This year’s event on Friday 25 January marked the 25th anniversary of the Rwandan genocide.
Powerful words: The launch of the poetry competition at Liverpool Town Hall, last November
A series of poems written by local people will be read out at Liverpool’s Holocaust Memorial Day service, on Friday 25 January.
The theme for this year is ‘Torn from Home’, which is common to all genocides and persecutions, and also acknowledges the 25th anniversary of the start of the genocide in Rwanda in 1994.
Three poems written by young and old have been chosen to feature in the service, which takes place at the Town Hall at 11am.
There will also be music and a presentation from King David High School Choir, and prayers read by members of the Jewish community.
Earlier, at 9am, the Lord Mayor, Cllr Christine Banks, will join other civic leaders and Jewish community representatives to lay a wreath in St Johns Gardens, behind St George’s Hall.
A selection of the poems entered will be included in an anthology that will be presented to entrants, schools and libraries in the city.
THE COUNCIL’S VIEW
Lord Mayor, Councillor Christine Banks, said: “It is vital that on Holocaust Memorial Day we not only remember the millions who died in the Holocaust and subsequent genocides, but also the impact that hate crime and prejudice is still having on people from all walks of life to this day.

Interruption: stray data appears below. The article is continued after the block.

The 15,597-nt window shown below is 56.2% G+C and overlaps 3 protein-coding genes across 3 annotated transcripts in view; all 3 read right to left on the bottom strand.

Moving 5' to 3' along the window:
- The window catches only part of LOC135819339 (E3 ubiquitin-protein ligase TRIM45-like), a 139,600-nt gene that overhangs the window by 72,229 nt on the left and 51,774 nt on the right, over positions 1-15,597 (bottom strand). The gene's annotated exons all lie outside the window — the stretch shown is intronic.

“At a time when our world seems more divided than ever, we must redouble our efforts to keep reminding people that there is far more that unites us and that we are one human race.”
Liverpool City Council’s lead on Holocaust Memorial Day, Councillor Jeremy Wolfson, a member of the city’s Jewish community, said: “The poetry competition gives everyone an opportunity to reflect on the Holocaust and raise awareness of not only what happened but also to help make sure there is no repeat of it.
“With the ‘Torn From Home’ theme we have received some very emotive poems and I thank everyone who entered. It’s fantastic that we have a new category this year for adults, building on last years’ competition.
“Holocaust Memorial Day gives us an opportunity to reflect on the Holocaust and subsequent genocides and raise awareness of not only what happened but to try and ensure that the attitudes which led to them are not repeated.”